What is a Credit Crunch?
Credit crunch is something that most of us would have heard of during the last five years. While some of us would have a clear understanding of it, many would only have experienced the impact of the crunch without any clear understanding of what it is.
What is credit crunch? Why does it happen? These are questions worth looking at. Also it may be a good idea to do some stocktaking of what we have learnt and where we stand now, five years after the financial crisis.
Credit crunch in very simple terms is a situation where the banks find it difficult to lend and potential borrowers find it difficult to borrow whether for personal loans, mortgage credit or for business purposes. This situation could arise for a variety of reasons:
- A bank finds itself in a situation of tardy growth of deposits and inability to borrow or raise resources from other sources thus making it necessary for them to hold up fresh loans / credit growth.
- Sometimes large scale withdrawal by depositors can bring about a resource crunch for banks
- Sharp unexpected deterioration in the quality of the loan portfolio as happened during the sub-prime crisis can compel a bank to put further credit growth on hold.
- The bank may take a conscious decision to upgrade the quality of assets and this may result in more stringent credit norms that may make credit unavailable to some who may have otherwise been eligible.
- In extreme situations, major international developments may adversely affect industry and trade resulting in impairment of the banks assets, forcing them to halt all lending until the damage is assessed and repair carried out.
Credit Crunch Explained
How does it impact us?
Well for those of us who have lived through a credit crunch, the impact is obvious:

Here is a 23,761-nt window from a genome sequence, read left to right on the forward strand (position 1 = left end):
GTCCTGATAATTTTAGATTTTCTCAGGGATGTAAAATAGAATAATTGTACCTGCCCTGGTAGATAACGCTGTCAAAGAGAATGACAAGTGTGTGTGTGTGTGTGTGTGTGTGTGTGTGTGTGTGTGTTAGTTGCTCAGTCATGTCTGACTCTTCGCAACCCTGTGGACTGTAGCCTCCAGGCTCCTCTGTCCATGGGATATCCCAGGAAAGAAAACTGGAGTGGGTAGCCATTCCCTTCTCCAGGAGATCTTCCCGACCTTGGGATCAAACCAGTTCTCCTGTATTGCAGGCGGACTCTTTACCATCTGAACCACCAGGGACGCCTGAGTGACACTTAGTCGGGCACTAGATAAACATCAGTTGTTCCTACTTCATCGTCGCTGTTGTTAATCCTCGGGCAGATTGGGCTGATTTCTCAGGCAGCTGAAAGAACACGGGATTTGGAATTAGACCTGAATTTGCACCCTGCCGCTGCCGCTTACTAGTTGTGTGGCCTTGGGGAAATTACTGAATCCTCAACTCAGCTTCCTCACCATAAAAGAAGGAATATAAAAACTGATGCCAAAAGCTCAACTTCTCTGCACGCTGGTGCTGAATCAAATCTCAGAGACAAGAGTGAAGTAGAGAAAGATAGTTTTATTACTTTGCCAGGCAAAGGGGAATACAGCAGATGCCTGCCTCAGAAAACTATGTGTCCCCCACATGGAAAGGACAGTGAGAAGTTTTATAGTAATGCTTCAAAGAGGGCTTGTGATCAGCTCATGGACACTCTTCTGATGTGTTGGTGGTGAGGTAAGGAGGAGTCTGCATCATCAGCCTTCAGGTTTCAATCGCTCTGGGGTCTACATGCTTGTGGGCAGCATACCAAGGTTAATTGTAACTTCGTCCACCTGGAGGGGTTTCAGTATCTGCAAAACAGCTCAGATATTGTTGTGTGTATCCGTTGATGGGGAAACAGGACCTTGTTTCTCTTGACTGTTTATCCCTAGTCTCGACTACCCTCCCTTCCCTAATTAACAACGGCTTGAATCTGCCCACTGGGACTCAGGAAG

1. Getting a personal loan or a mortgage will not be that easy. The credit standards will be far more stringent. Therefore as an individual I will have to do a lot of belt tightening to manage my repayments to maintain a good credit record and cannot tap into easy credit to meet requirements.
2. People who want to borrow for their business will find credit that much harder to access and this in turn can hamper their growth prospects.
3. If you are setting up a new business, this may not be the best time as credit availability could thwart your attempts or stymie growth.
4. Existing business will be forced to cut costs to stay afloat and this may translate into job-cuts.
5. There could be an overall contraction effect felt by the economy as a whole.
It may be very relevant for all of us to see where we are now in terms of the financial crisis that hit us five years ago. That will have pointers to the way things could unfold from here.
While there could be different points of view on what we have learnt or done so far and how much remains to be achieved, the overall consensus seems to be that we are definitely not out of the woods.
The video below presents a thought provoking perspective.
Where are we now?
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